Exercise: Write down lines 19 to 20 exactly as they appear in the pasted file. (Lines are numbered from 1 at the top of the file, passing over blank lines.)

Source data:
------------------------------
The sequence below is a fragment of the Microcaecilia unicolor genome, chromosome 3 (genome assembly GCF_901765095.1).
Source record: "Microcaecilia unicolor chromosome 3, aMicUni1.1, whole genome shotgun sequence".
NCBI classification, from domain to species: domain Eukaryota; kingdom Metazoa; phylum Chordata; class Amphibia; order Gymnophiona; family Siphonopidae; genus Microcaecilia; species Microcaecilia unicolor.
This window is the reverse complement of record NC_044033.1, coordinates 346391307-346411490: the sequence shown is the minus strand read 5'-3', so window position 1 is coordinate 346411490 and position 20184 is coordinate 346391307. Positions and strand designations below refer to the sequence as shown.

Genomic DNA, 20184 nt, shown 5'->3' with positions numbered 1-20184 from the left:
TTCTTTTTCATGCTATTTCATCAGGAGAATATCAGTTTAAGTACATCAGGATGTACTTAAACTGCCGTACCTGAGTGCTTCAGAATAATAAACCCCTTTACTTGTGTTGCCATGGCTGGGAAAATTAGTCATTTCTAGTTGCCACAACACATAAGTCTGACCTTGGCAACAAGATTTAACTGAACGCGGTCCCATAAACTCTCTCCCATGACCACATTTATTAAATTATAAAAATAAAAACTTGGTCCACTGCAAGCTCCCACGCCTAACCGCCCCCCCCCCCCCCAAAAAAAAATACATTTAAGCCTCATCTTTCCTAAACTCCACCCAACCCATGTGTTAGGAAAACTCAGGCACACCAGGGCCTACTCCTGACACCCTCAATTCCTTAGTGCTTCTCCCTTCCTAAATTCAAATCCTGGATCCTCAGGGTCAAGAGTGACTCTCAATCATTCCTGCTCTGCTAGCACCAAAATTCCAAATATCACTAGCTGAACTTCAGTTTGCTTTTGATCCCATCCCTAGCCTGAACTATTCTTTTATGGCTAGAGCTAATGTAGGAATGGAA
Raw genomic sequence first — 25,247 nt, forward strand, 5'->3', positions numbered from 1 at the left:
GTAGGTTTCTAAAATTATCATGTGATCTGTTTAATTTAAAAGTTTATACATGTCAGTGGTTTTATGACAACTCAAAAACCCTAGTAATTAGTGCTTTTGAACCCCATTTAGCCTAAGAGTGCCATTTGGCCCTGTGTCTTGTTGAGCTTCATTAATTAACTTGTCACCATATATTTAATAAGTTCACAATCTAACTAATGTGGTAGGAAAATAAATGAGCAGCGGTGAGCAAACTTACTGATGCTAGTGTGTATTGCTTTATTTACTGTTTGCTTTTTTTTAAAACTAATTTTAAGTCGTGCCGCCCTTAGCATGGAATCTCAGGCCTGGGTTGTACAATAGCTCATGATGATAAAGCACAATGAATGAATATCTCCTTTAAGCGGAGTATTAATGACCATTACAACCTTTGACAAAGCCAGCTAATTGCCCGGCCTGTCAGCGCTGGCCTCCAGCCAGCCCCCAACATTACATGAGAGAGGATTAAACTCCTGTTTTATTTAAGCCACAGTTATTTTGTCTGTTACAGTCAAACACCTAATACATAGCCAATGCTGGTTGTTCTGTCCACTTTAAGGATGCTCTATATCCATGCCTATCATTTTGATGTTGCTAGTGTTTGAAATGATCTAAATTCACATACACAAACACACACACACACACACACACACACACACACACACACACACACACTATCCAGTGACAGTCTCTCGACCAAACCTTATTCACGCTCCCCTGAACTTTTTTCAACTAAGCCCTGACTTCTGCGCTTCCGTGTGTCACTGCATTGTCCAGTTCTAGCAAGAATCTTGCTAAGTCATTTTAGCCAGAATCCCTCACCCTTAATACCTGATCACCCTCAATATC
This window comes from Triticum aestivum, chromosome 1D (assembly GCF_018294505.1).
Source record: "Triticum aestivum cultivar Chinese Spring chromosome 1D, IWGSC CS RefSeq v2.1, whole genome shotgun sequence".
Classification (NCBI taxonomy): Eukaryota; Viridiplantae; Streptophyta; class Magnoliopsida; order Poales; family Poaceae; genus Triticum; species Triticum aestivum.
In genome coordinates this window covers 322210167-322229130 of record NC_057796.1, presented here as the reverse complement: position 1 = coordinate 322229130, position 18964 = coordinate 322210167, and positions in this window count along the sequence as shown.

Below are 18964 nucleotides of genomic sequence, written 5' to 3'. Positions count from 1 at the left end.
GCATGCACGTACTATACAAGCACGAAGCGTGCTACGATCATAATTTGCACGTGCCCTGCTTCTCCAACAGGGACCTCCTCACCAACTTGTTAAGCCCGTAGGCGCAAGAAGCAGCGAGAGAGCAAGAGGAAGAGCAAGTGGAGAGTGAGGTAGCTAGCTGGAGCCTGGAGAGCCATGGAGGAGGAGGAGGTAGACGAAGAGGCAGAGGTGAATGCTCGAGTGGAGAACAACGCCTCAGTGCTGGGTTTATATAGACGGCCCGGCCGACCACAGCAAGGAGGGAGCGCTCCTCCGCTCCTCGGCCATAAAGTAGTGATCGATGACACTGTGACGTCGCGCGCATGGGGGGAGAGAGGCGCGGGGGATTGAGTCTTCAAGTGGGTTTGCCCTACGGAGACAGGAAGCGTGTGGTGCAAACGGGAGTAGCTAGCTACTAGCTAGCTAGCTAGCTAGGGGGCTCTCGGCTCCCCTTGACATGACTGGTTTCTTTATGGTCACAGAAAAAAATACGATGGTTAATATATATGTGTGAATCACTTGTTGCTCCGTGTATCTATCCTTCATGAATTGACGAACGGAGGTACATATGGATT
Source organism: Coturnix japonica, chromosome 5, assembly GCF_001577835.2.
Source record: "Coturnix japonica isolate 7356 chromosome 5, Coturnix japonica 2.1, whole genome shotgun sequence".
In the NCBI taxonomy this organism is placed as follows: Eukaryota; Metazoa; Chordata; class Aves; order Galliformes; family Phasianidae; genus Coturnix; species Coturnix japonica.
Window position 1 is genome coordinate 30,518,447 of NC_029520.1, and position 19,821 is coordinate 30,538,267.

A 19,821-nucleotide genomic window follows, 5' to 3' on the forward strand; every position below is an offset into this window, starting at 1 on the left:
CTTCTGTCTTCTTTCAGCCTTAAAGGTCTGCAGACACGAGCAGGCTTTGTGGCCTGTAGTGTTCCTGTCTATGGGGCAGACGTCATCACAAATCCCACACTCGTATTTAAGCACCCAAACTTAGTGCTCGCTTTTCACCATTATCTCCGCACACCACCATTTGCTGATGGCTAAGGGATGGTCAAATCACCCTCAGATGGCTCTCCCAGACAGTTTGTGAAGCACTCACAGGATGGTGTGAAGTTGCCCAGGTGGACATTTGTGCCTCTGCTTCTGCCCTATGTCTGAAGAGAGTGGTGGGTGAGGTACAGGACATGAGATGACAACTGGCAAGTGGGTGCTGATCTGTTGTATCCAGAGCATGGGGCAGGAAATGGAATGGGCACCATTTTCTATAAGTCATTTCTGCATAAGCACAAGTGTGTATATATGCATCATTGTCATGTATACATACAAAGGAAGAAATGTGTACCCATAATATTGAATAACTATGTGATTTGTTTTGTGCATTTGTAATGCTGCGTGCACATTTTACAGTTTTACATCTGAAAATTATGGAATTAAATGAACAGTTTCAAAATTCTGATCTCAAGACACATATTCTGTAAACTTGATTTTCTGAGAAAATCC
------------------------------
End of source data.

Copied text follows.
A 19,821-nucleotide genomic window follows, 5' to 3' on the forward strand; every position below is an offset into this window, starting at 1 on the left:
CTTCTGTCTTCTTTCAGCCTTAAAGGTCTGCAGACACGAGCAGGCTTTGTGGCCTGTAGTGTTCCTGTCTATGGGGCAGACGTCATCACAAATCCCACACTCGTATTTAAGCACCCAAACTTAGTGCTCGCTTTTCACCATTATCTCCGCACACCACCATTTGCTGATGGCTAAGGGATGGTCAAATCACCCTCAGATGGCTCTCCCAGACAGTTTGTGAAGCACTCACAGGATGGTGTGAAGTTGCCCAGGTGGACATTTGTGCCTCTGCTTCTGCCCTATGTCTGAAGAGAGTGGTGGGTGAGGTACAGGACATGAGATGACAACTGGCAAGTGGGTGCTGATCTGTTGTATCCAGAGCATGGGGCAGGAAATGGAATGGGCACCATTTTCTATAAGTCATTTCTGCATAAGCACAAGTGTGTATATATGCATCATTGTCATGTATACATACAAAGGAAGAAATGTGTACCCATAATATTGAATAACTATGTGATTTGTTTTGTGCATTTGTAATGCTGCGTGCACATTTTACAGTTTTACATCTGAAAATTATGGAATTAAATGAACAGTTTCAAAATTCTGATCTCAAGACACATATTCTGTAAACTTGATTTTCTGAGAAAATCC